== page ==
August 24th, 2011 - by Chris Battle
Ever tried to get on Twitter only to find that frustrating white whale floating in a sea of blue with the message that the network is overcrowded and you should come back later? In the social media world, this is known as the Fail Whale. During yesterday’s mini emergency in Washington, when a 5.8 earthquake shook the city and sent scared and confused folks fleeing from buildings, we experienced a Fail Whale on the part of the Washington DC, government. Increasingly, citizens aren’t turning to government officials for disaster management but to one another. And they’re doing it through social media.
August 24th, 2011 - by David Olive
One of the best descriptions of what it is like to work in Washington, DC, can be summed up with the old canard, “After all is said and done, there will be a lot more said than done.” I have every confidence that will be the situation following the earthquake we experienced early Tuesday afternoon. Less than 24 hours from the event, it is presumptuous to draw final conclusions, but there are some things that need to be addressed immediately.
August 18th, 2011 - by Chris Battle
The Bay Area Transit Police, amusingly known as BART, show that law enforcement still doesn’t understand the value — and challenges — of social media. The police force reacted to planned flash mobs by shutting down cell phone service in the BART stations. Hey, if you can’t talk to one another, how are you going to organize, right? Thank God BART wasn’t around when the Founding Fathers were trying to hammer out the U.S. Constitution. Perhaps the transit agency would have drummed the unruly bastards out of Philadelphia before they could dream up the First Amendment.
April 22nd, 2011 - by Chris Battle
I understand today is the last day for Sean Smith, the assistant secretary for public affairs at the Department of Homeland Security. He leaves under a bit of a cloud for having threatened to decapitate staff in the press and legislative affairs shops at Immigration and Customs Enforcement (ICE). So it makes me a little nervous to write this post; I don’t want to end up getting pistol-whipped with a stapler.
Washington’s Cyber Security landscape has two tribes. One is the Wooly Headed Wonks. This tribe’s members are into policy, law and regulations. The other tribe is the Propeller Headed Geeks. This tribe’s members are scientists, computer engineers and software architects. The growing cyber threat that we all face is such that the two groups MUST learn to cooperate. If they do not, we are in big trouble.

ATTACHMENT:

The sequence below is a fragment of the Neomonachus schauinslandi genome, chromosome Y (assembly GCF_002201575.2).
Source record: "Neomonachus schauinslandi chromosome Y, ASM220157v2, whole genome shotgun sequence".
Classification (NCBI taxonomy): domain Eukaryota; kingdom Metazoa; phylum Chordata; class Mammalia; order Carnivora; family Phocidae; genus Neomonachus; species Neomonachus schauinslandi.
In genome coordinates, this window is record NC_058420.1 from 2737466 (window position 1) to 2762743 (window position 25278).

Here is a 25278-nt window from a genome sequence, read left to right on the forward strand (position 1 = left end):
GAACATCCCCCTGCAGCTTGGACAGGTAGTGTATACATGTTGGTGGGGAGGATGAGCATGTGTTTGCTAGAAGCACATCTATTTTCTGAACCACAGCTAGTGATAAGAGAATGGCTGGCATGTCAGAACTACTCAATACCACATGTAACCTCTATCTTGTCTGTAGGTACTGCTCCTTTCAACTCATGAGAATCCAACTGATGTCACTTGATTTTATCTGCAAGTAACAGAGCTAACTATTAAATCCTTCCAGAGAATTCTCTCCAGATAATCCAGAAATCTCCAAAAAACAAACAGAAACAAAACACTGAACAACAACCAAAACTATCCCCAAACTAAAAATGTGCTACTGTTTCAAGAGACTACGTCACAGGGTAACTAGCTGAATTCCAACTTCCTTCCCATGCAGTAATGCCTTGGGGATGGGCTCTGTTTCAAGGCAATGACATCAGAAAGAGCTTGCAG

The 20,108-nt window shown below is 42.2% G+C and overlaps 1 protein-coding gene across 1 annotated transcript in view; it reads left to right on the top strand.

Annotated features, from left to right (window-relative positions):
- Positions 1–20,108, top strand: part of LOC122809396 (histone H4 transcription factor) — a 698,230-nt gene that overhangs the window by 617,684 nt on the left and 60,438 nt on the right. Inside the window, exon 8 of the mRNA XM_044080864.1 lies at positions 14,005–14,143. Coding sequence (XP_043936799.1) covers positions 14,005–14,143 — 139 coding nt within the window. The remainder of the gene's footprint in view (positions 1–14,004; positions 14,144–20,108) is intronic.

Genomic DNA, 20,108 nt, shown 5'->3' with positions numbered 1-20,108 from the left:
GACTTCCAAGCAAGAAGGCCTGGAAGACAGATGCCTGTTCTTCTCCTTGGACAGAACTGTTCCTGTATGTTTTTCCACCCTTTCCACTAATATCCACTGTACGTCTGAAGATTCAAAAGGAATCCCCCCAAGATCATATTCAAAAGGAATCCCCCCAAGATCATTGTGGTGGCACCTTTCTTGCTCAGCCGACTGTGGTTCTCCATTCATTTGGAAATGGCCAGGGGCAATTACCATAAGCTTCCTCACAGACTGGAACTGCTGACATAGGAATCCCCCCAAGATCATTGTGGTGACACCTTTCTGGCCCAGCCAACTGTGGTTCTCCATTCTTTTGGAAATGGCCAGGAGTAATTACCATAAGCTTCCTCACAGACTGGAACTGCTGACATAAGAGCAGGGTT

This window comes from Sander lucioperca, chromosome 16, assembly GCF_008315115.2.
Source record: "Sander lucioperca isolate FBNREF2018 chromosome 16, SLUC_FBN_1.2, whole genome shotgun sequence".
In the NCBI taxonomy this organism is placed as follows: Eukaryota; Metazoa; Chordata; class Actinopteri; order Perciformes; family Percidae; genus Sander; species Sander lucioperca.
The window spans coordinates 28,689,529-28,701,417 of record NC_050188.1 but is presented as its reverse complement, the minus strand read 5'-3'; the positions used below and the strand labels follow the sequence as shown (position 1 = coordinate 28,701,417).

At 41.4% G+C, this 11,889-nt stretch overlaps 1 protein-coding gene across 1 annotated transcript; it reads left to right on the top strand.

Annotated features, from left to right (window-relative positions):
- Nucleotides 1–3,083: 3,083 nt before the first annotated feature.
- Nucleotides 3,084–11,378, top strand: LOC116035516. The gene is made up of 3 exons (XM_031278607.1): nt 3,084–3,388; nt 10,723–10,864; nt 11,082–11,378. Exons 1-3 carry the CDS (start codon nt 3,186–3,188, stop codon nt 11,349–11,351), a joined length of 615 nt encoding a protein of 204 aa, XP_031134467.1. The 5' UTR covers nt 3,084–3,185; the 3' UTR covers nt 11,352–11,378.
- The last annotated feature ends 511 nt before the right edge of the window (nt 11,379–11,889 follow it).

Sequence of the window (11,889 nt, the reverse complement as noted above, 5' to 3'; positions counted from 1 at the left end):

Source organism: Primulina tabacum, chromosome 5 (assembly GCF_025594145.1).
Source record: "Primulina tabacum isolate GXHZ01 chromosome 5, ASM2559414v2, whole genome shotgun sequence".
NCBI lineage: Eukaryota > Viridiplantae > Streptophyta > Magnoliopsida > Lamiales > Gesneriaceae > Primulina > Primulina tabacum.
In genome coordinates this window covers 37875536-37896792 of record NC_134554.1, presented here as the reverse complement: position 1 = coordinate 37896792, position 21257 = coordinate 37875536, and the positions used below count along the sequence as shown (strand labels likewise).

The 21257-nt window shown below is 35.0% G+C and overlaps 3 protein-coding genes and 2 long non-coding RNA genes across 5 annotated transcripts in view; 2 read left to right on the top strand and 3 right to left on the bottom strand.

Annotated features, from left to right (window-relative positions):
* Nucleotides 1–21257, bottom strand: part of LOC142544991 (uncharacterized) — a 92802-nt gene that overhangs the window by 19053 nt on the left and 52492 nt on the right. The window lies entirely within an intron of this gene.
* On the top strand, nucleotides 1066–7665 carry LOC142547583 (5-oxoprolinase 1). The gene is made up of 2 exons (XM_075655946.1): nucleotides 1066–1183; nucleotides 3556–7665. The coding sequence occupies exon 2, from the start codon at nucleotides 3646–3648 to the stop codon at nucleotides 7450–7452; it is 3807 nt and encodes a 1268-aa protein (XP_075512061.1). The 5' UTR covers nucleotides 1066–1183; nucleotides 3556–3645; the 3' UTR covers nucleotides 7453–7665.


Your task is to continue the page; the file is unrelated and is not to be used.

February 23rd, 2011 -
A panel discussion on how the digital revolution sparked the popular uprising that ousted Egyptian President Hosni Mubarak will be held Monday, Feb. 28 at 6:30 p.m. in the National Press Club Ballroom.
We now have an Iron Triangle of Cybersecurity. At the points are security, privacy and information sharing. Each one is enabled by the other two, and each one is, at the same time, in conflict with the other two. How can we achieve the balance that we so badly need?
February 3rd, 2011 - by Steven Bucci
One of the most successful (I did not say perfect) cybersecurity programs in the Federal Government is being run by the Department of State. That is because they have about as close to a continuous monitoring system as possible. They are an example for the rest of the government. How has State done this?
Every man, or nation, for themselves might be the best mantra for cybersecurity. The recently released results of a cyber summit organized by the EastWest Institute concluded as much. In short, an international treaty might be unattainable. The right approach to cyber governance is to begin with the premise that all national security challenges are a series of actions and counteractions between competitors, and inquiring how these competitions might progress in the future.
The Cyber Market writ large is well over $15 billion. Despite the seemingly well-informed and well-intentioned efforts of the Obama Administration, the large contracts (or lots of medium sized ones) most of the experts thought would begin to flow in 2010 quite simply did not happen. I expect this to break lose this year.